A fascinating New York Times feature about the Tea Party movement in the US. To ignore it is foolish but we shouldn’t be under any illusion why growing anger exists in the US. Race, the economy, disillusionment and fear. A toxic mix:
Pam Stout wakes each morning, turns on Fox News, grabs coffee and an Atkins bar, and hits the computer. She is the hub of a rapidly expanding and highly viral political network, keeping a running correspondence with her 400 members in Sandpoint, state and national Tea Party leaders and other conservative activists.
Mrs. Stout forwards along petitions to impeach Mr. Obama; petitions to audit the Federal Reserve; petitions to support Sarah Palin; appeals urging defiance of any federal law requiring health insurance; and on and on.
Meanwhile, she and her husband are studying the Constitution line by line. She has the Congressional switchboard programmed into her cellphone. “I just signed up for a Twitter class,” said Mrs. Stout, 66, laughing at the improbability of it all.
Yet for all her efforts, Mrs. Stout is gripped by a sense that it may be too little too late. Yes, there have been victories — including polls showing support for the Tea Party movement — but in her view none of it has diminished the fundamental threat of tyranny, a point underscored by Mr. Obama’s drive to pass a health care overhaul.
She and her members are becoming convinced that rallies alone will not save the Republic. They are searching for some larger answer, she said. They are also waiting for a leader, someone capable of uniting their rebellion, someone like Ms. Palin, who made Sandpoint one of the final stops on her book tour and who has announced plans to attend a series of high-profile Tea Party events in the next few months.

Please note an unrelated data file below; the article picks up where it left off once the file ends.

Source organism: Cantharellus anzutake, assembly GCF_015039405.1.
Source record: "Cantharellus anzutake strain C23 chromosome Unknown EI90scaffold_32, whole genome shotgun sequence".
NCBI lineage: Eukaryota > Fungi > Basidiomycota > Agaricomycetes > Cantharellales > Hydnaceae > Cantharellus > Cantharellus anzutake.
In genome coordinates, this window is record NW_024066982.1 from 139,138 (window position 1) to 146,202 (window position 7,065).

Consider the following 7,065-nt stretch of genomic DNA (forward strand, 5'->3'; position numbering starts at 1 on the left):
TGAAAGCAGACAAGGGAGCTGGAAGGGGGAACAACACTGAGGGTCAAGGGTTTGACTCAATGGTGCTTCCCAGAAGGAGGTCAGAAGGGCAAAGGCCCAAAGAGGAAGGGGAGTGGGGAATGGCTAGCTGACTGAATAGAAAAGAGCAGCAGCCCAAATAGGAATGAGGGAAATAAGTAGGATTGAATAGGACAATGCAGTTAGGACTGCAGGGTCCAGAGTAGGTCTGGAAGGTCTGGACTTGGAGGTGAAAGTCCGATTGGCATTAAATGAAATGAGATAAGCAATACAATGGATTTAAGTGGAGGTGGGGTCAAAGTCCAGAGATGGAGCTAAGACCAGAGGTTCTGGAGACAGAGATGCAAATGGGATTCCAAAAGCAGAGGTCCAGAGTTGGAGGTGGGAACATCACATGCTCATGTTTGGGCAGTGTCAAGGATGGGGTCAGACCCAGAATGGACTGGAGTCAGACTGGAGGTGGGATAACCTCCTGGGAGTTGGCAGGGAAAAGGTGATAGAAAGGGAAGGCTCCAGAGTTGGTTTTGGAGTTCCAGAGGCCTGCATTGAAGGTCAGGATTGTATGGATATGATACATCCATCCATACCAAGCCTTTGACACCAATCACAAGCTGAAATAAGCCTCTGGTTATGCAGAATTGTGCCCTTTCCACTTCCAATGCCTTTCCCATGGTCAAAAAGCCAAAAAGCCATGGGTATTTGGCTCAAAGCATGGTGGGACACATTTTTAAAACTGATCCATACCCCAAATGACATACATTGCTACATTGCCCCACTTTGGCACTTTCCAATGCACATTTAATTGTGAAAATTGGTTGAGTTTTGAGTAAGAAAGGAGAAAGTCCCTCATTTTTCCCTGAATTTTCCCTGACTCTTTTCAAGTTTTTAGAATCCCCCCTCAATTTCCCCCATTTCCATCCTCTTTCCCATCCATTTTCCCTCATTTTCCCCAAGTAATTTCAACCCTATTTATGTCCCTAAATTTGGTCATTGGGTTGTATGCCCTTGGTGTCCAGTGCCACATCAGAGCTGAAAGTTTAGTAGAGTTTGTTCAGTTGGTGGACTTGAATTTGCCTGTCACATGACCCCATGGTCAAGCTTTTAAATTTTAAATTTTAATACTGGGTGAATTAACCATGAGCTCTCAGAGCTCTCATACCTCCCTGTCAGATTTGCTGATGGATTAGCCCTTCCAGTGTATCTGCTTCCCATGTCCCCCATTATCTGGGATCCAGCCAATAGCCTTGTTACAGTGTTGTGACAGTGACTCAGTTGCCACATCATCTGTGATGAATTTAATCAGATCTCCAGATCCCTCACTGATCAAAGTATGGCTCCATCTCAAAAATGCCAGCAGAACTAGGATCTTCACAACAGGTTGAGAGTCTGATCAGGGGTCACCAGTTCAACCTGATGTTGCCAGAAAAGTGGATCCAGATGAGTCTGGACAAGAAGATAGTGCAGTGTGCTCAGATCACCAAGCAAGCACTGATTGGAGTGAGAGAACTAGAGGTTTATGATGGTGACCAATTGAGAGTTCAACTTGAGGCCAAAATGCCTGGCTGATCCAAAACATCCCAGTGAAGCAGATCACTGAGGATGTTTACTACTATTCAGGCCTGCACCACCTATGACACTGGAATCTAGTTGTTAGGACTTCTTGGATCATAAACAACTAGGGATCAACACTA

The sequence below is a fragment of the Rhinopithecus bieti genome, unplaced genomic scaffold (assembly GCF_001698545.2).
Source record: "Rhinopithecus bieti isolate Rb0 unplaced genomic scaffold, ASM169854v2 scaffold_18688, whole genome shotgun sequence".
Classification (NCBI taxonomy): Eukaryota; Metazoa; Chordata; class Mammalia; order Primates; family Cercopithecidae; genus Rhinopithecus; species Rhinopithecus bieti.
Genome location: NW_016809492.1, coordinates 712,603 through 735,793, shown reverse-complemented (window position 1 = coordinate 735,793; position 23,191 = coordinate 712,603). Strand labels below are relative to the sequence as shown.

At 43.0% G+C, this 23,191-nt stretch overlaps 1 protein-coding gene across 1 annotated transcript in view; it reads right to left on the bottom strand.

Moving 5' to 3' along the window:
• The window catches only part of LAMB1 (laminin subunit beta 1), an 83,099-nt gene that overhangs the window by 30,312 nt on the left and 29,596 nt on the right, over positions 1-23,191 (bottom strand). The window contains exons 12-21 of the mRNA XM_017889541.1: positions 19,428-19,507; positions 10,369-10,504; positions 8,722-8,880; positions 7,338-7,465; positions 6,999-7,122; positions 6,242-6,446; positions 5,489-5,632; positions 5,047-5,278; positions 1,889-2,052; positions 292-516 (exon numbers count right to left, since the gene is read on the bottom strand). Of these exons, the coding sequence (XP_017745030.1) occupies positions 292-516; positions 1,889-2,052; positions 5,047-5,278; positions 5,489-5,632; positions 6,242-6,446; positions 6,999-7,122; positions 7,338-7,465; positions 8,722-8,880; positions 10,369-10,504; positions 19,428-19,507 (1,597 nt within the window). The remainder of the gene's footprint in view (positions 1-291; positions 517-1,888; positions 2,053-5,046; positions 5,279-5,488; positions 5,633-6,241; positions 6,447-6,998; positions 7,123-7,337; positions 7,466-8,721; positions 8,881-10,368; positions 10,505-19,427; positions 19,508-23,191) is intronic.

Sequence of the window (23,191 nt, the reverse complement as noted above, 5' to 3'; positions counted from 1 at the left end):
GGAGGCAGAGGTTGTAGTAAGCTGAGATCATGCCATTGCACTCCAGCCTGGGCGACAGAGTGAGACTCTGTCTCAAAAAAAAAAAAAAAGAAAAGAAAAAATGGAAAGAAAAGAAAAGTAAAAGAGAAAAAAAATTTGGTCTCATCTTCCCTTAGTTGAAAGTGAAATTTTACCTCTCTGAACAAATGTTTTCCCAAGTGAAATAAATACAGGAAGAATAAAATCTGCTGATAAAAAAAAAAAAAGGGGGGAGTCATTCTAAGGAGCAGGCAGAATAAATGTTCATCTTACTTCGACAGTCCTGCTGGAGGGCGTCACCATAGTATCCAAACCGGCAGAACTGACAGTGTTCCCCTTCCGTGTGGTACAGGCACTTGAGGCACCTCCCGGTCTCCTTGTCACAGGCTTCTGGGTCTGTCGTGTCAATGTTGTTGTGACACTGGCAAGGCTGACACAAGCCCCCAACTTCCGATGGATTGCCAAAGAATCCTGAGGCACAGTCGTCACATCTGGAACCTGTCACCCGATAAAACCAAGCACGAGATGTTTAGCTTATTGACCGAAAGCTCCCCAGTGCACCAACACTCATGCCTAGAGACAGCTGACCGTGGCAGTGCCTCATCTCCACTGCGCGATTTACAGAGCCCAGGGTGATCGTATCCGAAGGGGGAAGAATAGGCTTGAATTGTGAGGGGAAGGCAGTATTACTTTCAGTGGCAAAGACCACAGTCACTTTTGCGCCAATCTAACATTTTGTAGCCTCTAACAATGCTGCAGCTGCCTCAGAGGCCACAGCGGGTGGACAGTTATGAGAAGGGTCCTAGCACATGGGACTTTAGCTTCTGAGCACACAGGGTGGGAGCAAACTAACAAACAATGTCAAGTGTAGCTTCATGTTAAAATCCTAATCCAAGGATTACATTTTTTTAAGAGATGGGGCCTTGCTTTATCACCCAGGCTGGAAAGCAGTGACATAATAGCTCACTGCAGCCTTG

“We need to really decide where we’re going to go,” Mrs. Stout said.
These questions of strategy, direction and leadership were clearly on the minds of Mrs. Stout’s members at a recent monthly meeting.
Their task seemed endless, almost overwhelming, especially with only $517 in their Tea Party bank account. There were rallies against illegal immigration to attend. There was a coming lecture about the hoax of global warming. There were shooting classes to schedule, and tips to share about the right survival food.
The group struggled fitfully for direction. Maybe they should start vetting candidates. Someone mentioned boycotting ABC, CBS, NBC and MSNBC. Maybe they should do more recruiting.
“How do you keep on fighting?” Mrs. Stout asked in exasperation.
Lenore Generaux, a local wildlife artist, had an idea: They should raise money for Freedom Force, a group that says it wants to “reclaim America via the Patriot movement.” The group is trying to unite the Tea Parties and other groups to form a powerful “Patriot lobby.” One goal is to build a “Patriot war chest” big enough to take control of the Republican Party.
Not long ago, Mrs. Stout sent an e-mail message to her members under the subject line: “Revolution.” It linked to an article by Greg Evensen, a leader in the militia movement, titled “The Anatomy of an American Revolution,” that listed “grievances” he said “would justify a declaration of war against any criminal enterprise including that which is killing our nation from Washington, D.C.”
Mrs. Stout said she has begun to contemplate the possibility of “another civil war.” It is her deepest fear, she said. Yet she believes the stakes are that high. Basic freedoms are threatened, she said. Economic collapse, food shortages and civil unrest all seem imminent.
“I don’t see us being the ones to start it, but I would give up my life for my country,” Mrs. Stout said.
She paused, considering her next words.
“Peaceful means,” she continued, “are the best way of going about it. But sometimes you are not given a choice.”